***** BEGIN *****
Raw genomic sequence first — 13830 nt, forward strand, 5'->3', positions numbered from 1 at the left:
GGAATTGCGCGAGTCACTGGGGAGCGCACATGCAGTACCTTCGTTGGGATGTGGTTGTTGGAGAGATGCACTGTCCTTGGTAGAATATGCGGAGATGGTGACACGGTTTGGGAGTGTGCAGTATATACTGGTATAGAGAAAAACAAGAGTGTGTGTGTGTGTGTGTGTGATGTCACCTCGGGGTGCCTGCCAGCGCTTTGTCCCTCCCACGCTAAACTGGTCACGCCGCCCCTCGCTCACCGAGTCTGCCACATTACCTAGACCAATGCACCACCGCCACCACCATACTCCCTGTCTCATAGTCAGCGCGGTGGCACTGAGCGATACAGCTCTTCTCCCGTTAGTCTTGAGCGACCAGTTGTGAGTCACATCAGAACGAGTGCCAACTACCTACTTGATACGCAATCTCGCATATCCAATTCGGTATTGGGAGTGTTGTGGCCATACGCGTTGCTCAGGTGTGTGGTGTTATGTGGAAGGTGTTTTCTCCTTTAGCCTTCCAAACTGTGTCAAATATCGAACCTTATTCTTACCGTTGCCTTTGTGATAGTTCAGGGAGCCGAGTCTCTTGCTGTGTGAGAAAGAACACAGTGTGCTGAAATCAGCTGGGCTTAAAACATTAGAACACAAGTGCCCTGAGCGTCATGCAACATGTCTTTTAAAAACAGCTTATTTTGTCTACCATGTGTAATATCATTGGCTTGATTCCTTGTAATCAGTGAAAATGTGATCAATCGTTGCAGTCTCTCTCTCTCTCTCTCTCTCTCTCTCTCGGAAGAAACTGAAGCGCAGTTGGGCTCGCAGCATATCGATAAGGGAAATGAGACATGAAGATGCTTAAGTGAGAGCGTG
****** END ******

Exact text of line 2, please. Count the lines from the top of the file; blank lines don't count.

GGAATTGCGCGAGTCACTGGGGAGCGCACATGCAGTACCTTCGTTGGGATGTGGTTGTTGGAGAGATGCACTGTCCTTGGTAGAATATGCGGAGATGGTGACACGGTTTGGGAGTGTGCAGTATATACTGGTATAGAGAAAAACAAGAGTGTGTGTGTGTGTGTGTGTGATGTCACCTCGGGGTGCCTGCCAGCGCTTTGTCCCTCCCACGCTAAACTGGTCACGCCGCCCCTCGCTCACCGAGTCTGCCACATTACCTAGACCAATGCACCACCGCCACCACCATACTCCCTGTCTCATAGTCAGCGCGGTGGCACTGAGCGATACAGCTCTTCTCCCGTTAGTCTTGAGCGACCAGTTGTGAGTCACATCAGAACGAGTGCCAACTACCTACTTGATACGCAATCTCGCATATCCAATTCGGTATTGGGAGTGTTGTGGCCATACGCGTTGCTCAGGTGTGTGGTGTTATGTGGAAGGTGTTTTCTCCTTTAGCCTTCCAAACTGTGTCAAATATCGAACCTTATTCTTACCGTTGCCTTTGTGATAGTTCAGGGAGCCGAGTCTCTTGCTGTGTGAGAAAGAACACAGTGTGCTGAAATCAGCTGGGCTTAAAACATTAGAACACAAGTGCCCTGAGCGTCATGCAACATGTCTTTTAAAAACAGCTTATTTTGTCTACCATGTGTAATATCATTGGCTTGATTCCTTGTAATCAGTGAAAATGTGATCAATCGTTGCAGTCTCTCTCTCTCTCTCTCTCTCTCTCTCTCGGAAGAAACTGAAGCGCAGTTGGGCTCGCAGCATATCGATAAGGGAAATGAGACATGAAGATGCTTAAGTGAGAGCGTG